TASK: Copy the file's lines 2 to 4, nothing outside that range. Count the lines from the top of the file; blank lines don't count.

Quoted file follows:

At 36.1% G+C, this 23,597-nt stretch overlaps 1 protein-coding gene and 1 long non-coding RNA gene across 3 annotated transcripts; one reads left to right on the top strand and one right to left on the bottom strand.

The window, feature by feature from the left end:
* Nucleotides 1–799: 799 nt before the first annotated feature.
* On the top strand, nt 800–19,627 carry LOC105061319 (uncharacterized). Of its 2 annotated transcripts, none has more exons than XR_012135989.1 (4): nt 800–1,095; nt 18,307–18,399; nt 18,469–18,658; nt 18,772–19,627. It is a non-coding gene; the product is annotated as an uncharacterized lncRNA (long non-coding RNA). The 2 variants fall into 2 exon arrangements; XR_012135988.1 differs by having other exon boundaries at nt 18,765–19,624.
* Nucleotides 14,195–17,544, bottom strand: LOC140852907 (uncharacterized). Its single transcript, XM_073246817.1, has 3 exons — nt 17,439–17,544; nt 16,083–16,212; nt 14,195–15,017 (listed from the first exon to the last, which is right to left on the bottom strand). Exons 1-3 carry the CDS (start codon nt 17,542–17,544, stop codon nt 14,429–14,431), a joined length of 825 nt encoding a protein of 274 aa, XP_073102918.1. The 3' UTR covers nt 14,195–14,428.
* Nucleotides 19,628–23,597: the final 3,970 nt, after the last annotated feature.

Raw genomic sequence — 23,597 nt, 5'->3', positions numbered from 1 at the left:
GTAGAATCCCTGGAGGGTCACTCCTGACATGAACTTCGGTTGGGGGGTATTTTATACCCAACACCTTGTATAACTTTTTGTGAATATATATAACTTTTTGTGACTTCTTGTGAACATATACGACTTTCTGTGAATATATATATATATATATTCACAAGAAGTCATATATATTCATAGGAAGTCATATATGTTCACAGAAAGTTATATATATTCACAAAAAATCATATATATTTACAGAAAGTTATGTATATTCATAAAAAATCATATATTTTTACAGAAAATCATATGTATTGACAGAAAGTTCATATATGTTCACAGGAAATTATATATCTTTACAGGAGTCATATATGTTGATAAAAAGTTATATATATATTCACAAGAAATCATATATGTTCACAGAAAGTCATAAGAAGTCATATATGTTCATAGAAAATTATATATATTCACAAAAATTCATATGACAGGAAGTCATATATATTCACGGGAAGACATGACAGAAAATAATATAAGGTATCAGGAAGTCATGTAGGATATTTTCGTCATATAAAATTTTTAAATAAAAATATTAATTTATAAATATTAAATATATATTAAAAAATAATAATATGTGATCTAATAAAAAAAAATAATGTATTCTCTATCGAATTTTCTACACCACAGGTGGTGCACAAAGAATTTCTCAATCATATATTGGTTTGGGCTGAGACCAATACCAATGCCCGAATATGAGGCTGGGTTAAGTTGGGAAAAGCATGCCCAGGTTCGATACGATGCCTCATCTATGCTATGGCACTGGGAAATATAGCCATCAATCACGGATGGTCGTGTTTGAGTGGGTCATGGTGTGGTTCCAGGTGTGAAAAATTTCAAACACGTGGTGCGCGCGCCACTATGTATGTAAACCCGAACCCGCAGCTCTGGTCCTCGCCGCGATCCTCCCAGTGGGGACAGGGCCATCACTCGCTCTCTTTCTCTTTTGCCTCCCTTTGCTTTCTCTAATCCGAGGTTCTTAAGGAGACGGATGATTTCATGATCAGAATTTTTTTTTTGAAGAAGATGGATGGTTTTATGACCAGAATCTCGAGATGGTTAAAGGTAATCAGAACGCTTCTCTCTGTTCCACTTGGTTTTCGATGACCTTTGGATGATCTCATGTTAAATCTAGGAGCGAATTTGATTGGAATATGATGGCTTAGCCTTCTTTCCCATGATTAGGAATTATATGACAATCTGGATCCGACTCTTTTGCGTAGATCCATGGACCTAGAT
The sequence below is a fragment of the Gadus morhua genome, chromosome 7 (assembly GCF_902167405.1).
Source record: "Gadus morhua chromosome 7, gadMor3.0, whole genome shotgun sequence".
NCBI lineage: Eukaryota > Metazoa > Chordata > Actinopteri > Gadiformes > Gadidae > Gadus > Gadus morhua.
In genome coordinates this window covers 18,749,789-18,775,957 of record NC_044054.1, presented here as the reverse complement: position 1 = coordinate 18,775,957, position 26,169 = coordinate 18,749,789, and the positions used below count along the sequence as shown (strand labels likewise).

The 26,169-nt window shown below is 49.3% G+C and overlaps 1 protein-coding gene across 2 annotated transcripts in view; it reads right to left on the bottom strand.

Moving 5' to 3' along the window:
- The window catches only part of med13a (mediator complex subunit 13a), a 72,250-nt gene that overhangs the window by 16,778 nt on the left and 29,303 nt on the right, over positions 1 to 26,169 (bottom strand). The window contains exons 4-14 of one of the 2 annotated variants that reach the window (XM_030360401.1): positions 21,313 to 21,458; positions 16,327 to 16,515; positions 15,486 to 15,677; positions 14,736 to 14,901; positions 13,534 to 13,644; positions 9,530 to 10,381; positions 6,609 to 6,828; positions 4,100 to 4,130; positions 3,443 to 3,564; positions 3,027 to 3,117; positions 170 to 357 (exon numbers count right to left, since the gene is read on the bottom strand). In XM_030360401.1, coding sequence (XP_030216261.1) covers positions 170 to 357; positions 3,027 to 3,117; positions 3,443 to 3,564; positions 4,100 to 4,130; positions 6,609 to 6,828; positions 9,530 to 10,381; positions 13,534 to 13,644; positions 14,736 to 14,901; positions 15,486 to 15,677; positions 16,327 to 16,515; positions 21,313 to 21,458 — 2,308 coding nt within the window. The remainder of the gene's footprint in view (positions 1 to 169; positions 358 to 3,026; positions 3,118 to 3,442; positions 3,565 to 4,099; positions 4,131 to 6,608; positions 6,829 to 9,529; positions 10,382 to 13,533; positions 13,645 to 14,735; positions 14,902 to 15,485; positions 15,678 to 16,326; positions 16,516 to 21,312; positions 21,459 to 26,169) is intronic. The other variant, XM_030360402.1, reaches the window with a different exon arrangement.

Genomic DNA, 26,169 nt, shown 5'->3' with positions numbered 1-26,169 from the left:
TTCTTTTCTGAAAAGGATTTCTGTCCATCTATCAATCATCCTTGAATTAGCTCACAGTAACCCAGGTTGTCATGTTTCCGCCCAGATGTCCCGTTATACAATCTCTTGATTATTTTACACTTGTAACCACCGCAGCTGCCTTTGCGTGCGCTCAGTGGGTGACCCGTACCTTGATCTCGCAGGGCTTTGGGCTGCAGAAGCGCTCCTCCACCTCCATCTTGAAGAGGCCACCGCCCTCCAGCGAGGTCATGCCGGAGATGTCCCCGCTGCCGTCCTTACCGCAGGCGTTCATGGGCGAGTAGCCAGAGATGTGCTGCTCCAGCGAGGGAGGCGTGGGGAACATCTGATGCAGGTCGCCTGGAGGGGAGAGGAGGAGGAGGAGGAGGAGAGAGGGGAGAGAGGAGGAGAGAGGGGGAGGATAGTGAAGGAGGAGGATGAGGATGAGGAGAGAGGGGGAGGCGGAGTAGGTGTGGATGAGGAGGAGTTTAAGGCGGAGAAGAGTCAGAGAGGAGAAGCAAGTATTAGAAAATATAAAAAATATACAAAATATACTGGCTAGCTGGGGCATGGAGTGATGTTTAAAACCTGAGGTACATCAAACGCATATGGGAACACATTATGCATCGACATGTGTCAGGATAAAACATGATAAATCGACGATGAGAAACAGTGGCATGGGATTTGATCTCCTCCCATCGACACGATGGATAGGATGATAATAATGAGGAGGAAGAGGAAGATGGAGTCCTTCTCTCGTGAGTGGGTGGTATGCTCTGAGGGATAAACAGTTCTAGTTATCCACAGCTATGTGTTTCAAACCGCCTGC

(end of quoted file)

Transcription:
The window, feature by feature from the left end:
* Nucleotides 1–799: 799 nt before the first annotated feature.
* On the top strand, nt 800–19,627 carry LOC105061319 (uncharacterized). Of its 2 annotated transcripts, none has more exons than XR_012135989.1 (4): nt 800–1,095; nt 18,307–18,399; nt 18,469–18,658; nt 18,772–19,627. It is a non-coding gene; the product is annotated as an uncharacterized lncRNA (long non-coding RNA). The 2 variants fall into 2 exon arrangements; XR_012135988.1 differs by having other exon boundaries at nt 18,765–19,624.